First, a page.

earnings of 20 cents a share. The dip is due largely to
    the company's decision to change the amortization
    schedule for its goodwill, which will add $25 million a
    year in administrative expenses. But that should be
    partly offset by a $13 million decrease in depreciation
    and amortization expenses from a previously reported
    write-down of certain assets, Frazier said. "The sloppiest
    quarter should come out of Humana," said Deutsche Banc's
    Frazier said

    Elsewhere, Aetna Inc. (AET), the
    nation's largest managed-care company, is expected to earn
    $1.12 a share for the first quarter, up from $1.01 a
    share last year.

    Worries About Prudential
    Unit
    But with Wall Street analysts, how much Aetna earned
    last quarter will take a back seat to worries about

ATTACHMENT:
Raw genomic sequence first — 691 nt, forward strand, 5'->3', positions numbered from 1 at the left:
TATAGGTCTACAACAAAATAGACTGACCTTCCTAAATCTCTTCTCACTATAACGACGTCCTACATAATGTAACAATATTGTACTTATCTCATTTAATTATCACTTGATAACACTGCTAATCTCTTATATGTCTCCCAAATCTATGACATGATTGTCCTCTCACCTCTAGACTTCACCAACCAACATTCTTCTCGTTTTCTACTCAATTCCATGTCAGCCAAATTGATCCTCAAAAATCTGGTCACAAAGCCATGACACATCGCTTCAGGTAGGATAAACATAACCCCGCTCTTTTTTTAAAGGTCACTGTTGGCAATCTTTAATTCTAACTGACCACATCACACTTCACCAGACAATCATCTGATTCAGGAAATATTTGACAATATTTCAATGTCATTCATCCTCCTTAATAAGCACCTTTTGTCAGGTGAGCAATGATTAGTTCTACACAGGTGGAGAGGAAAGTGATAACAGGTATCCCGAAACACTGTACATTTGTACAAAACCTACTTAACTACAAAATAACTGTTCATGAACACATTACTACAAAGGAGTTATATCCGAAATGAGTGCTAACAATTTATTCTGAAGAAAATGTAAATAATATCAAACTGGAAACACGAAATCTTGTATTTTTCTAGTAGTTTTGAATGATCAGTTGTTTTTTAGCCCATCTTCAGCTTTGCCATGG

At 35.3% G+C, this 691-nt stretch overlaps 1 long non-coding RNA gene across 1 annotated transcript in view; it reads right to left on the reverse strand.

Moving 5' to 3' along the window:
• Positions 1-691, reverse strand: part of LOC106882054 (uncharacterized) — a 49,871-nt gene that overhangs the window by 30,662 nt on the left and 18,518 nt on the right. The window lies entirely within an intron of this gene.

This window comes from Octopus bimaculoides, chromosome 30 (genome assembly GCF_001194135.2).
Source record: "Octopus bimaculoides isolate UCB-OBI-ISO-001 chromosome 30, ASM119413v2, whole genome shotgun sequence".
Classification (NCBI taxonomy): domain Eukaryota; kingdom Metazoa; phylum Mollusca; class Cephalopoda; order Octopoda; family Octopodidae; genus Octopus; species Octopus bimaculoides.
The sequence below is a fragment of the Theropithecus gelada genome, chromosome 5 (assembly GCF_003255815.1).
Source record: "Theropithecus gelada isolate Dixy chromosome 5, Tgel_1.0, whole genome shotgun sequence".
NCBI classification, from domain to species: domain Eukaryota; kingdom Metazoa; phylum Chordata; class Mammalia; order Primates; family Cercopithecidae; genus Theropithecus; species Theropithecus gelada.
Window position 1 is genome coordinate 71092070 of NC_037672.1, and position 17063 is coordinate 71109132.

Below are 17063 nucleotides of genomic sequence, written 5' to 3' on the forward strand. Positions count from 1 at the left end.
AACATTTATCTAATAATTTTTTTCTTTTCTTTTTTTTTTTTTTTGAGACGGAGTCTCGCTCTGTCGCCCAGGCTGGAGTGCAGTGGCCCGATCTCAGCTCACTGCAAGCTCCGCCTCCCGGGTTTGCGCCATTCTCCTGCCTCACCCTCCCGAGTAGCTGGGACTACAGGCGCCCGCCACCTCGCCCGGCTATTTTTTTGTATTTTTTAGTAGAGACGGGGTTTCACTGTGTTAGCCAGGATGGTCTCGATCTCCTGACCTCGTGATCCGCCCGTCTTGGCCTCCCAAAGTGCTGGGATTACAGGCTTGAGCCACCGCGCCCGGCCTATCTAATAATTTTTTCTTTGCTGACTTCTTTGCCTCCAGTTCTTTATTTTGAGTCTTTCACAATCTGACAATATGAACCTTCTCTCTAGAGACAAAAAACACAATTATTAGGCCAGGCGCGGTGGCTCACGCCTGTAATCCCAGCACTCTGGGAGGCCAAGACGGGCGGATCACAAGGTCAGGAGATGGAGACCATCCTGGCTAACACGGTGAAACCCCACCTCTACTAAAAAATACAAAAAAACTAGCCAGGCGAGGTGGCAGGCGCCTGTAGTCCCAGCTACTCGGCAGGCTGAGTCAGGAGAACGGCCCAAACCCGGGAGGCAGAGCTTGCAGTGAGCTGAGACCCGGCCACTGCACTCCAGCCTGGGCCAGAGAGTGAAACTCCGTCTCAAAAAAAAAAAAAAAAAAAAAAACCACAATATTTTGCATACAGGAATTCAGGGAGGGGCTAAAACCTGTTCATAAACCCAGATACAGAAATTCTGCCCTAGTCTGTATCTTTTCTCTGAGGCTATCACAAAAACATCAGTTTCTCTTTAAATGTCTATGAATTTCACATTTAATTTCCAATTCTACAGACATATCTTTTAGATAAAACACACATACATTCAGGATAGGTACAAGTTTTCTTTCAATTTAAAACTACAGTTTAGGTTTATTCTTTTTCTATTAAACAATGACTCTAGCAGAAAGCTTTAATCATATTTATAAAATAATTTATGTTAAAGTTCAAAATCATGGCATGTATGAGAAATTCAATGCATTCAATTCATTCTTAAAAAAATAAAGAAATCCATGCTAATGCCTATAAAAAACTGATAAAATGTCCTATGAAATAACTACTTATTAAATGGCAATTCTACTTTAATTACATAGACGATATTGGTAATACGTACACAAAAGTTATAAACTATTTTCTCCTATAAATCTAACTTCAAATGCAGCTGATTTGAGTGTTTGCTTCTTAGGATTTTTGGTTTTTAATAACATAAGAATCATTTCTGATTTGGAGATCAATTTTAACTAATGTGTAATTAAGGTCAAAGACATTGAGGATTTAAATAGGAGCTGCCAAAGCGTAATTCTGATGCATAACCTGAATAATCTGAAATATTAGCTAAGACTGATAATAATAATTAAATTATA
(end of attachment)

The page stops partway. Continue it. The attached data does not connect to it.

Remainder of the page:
the company's money-losing Prudential Healthcare
    unit, which Aetna purchased for $1 billion from
    Prudential Insurance Company of America (X.PIC), and whether
    Aetna's new management stands behind previously-stated
    guidance.

    "It's too soon to tell. My guess is that they will
    stand behind expectations for the year. I don't think
    Aetna's real problems will materialize until next year
    when we see the Prudential business without
    protections," said Banc of America's Richter.

    Analysts
    will also watch for the quality of Aetna's
    earnings.

    The company's fourth-quarter 1999 results
    disappointed Wall Street - even though profits of $1.18 a
    share beat estimates - because they depended on a
    falling income tax rate and $33 million in equity
    earnings from the sale of a Brazilian
    holding.

    Meanwhile, rising pharmaceutical costs led to higher
    medical-costs ratios - the percentage of every premium dollar
    paid to cover medical costs - that sapped profits from
    Aetna's domestic and global health-care units.

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    • enough to provide to us doesn't seem to be exactly positive on HUM when it says "the sloppiest quarter should come out of Humana".

    • friend_of_the_deceased friend_of_the_deceased Apr 19, 2000 12:51 PM Flag